After their marriage, he has to leave her alone because of a journey for at least six weeks. He leaves her a bundle of keys to each room in the house and at the same time forbids her to make use of the small one of polished steel, which belongs to a little room at the end of the corridor. After he left her, her curiosity defeats her husband’s prohibit. She enters the room and comes across the dead bodies of his former wives. Being completely horrified she loses the key which falls onto the bloody ground. She is not able to wipe the blood off and hides the key. Bluebeard returns earlier from his journey and at first asks for the keys he had given to her. Still shaking and terrified she hands him the bundle, hoping that he does not recognize that the key to the forbidden chamber is missing. He notices the loss of the key and after calling upon her to fetch the key, realizes its bloody spot. She disobeyed his command and now has to join his former wives in the forbidden chamber. Bluebeard allows her to say her last prayers before he is going to kill her. She prays that her brothers shall come to rescue her. Fortunately her prayers are answered and one of her brothers kills Bluebeard with his sword.

Perrault’s Bluebeard story can be described as “a gruesome cautionary tale about the dangers of marriage (on the one hand) and the perils of greed and curiosity (on the other)”.[9] In the beginning of the story the husband is represented as being kind, generous and betrayed by his wives because they disobey his commands. In the end he is depicted as being evil, a monster, who is willing to kill his own wife cruelly. Perrault includes two morals in his story, rather casting a positive light on the husband than feeling sympathy for the female counterpart. He emphasizes that the female curiosity in this marriage is a form of transgression and that the husband just acts in response to the provocative actions of his wife.

The topic of disobedience in Perrault’s work was liked to be reprinted and recounted by several writers until it was expanded in the nineteenth and twentieth century. Some authors were of the opinion that Bluebeard’s wife’s disobedience is sexual in nature and that therefore “the blood–stained key symboliz[es] the act of infidelity.”[10] The psychologist Bruno Bettlheim sees the Bluebeard story as “‘a cautionary tale which warns: Women, don't give in to your sexual curiosity; men, don't permit yourself to be carried away by your anger at being sexually betrayed.’"[11] In contradiction, the novelist Lydia Millet states that the husband is in charge because he left his wife the key to the forbidden chamber while going on a trip.[12]

3.2 Bluebeard’s processing in The Bloody Chamber

Angela Carter translated Charles Perrault’s fairy-tales in 1977. She was so much fascinated by the literary genre that she herself published a collection of stories in 1979 which retell the classical fairy-tales.[13] This collection is titled the The Bloody Chamber and can not be seen as a mere rewriting of traditional fairy-tales. The stories are interconnected, whereas every story depicts a certain theme which is represented in another story before and “’comments on a different aspect of it.’”[14] The blood is the element which binds all tales together.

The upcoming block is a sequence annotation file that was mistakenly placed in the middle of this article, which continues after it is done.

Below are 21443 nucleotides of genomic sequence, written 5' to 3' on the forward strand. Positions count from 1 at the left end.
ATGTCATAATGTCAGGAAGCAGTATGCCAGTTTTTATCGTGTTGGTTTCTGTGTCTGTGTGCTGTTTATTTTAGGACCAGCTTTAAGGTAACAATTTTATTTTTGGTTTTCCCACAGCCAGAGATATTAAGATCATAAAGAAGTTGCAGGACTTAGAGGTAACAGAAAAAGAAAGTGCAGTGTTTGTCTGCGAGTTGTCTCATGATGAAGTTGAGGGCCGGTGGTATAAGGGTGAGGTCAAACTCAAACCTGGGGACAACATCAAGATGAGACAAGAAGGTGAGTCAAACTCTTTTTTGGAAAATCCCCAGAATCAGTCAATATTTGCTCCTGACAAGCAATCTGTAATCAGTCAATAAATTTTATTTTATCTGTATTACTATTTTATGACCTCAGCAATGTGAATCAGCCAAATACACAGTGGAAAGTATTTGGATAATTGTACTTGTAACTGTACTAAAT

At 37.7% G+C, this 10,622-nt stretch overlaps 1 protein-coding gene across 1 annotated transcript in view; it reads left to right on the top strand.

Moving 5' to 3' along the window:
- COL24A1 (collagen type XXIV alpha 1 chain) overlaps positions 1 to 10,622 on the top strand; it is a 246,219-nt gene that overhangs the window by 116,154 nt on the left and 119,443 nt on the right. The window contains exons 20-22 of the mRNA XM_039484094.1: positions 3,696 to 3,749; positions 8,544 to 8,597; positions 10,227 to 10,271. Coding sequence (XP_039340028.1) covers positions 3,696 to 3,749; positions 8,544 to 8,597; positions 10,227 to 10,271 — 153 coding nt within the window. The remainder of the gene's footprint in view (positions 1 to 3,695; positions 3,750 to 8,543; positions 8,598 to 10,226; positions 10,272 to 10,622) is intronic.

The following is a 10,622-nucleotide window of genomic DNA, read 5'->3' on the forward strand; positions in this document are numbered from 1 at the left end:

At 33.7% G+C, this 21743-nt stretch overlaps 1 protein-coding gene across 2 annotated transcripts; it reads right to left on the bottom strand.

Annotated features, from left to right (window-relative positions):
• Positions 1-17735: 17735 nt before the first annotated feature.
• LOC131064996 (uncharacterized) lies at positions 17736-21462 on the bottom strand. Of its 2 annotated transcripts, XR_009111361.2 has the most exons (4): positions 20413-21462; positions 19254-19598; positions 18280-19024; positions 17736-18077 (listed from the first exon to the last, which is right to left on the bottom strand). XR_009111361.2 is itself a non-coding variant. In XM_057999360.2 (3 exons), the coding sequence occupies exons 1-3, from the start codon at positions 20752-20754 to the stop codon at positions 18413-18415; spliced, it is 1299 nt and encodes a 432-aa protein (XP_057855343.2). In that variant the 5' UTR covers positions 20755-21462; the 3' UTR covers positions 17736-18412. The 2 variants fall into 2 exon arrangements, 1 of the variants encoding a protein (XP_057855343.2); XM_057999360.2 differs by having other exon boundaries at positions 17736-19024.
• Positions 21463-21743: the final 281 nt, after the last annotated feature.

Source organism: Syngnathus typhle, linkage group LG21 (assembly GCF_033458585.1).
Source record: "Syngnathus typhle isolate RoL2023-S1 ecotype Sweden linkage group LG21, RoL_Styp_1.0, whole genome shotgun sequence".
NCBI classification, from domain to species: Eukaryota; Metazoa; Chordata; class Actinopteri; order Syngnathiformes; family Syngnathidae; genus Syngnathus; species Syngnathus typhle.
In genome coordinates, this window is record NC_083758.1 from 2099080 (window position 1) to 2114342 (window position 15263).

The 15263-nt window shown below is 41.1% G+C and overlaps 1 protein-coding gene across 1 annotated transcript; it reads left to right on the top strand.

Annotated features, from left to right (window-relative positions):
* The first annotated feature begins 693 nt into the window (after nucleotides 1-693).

The title story The Bloody Chamber textually concentrates on the Bluebeard story written by Charles Perrault in the seventeenth century. Its contents are similar except that Angela Carter replaces the appearance of the brothers with the coincidental rescue by the heroine’s mother. Carter depicts her as the central figure in the story and attributes man-like qualities to her. Whereas in the Bluebeard story she is portrayed as lady-like and just being the mother of two daughters.

[...]


[1] <http://www.megaessays.com/viewpaper/12503.html> (16/07/2007).

[2] <http://www.dooyoo.co.uk/printed-books/the-bloody-chamber-angela-carter/1024374/> (16/07/2007).

[3] c.f. Hoeveler, Diana Long: Gothic Feminism. The Professionalization of Gender from Charlotte Smith to the Brontës. Pennsylvania: The Pennsylvania State University Press 1998. p. 4.

[4] ibid. p. 6.

[5] Spencer, Jane: The Rise of the Woman Novelist. From Aphra Behn to Jane Austen. Oxford: Blackwell Publishers 1986. p.194.

[6] c.f. Hoeveler, Diana Long: Gothic Feminism. The Professionalization of Gender from Charlotte Smith to the Brontës. p. 6-19.

[7] c.f. <http://www.endicott-studio.com/rdrm/forblue3.html> (16/07/2007).

[8] <http://www.kellscraft.com/bluebeard/bluebeard01.html> (10/01/2007).

[9] <http://www.endicott-studio.com/rdrm/forblue3.html> (16/07/2007).

[10] <http://www.endicott-studio.com/rdrm/forblue3.html> (16/07/2007).

[11] ibid.

[12] c.f. <http://www.endicott-studio.com/rdrm/forblue3.html> (16/07/2007).

[13] c.f. Makinen, Merja: “Angela Carter’s The Bloody Chamber and the Decolonization of Feminine Sexuality”. In: Feminist Review 42 (autumn 1992):. p. 3.

[14] Gamble, Sarah: Angela Carter. Writing from the frontline. Edinburgh: Edinburgh University Press 1997. p. 132.

Excerpt out of 23 pages

Details

Title
Role-breaking and role-remaking in Angela Carter’s "The Bloody Chamber"
College
Otto-von-Guericke-University Magdeburg  (Institut für fremdsprachliche Philologien)
Course
Gothic Fiction
Grade
1
Author
Year
2008
Pages
23
Catalog Number
V135158
ISBN (eBook)
9783640427826
ISBN (Book)
9783640424801
File size
532 KB
Language
English
Tags
Role-breaking, Angela, Carter’s, Bloody, Chamber
Quote paper
Sabrina Zabel (Author), 2008, Role-breaking and role-remaking in Angela Carter’s "The Bloody Chamber", Munich, GRIN Verlag, https://www.grin.com/document/135158

Comments

  • guest on 5/23/2016

    Nice post

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Title: Role-breaking and role-remaking  in Angela Carter’s  "The Bloody Chamber"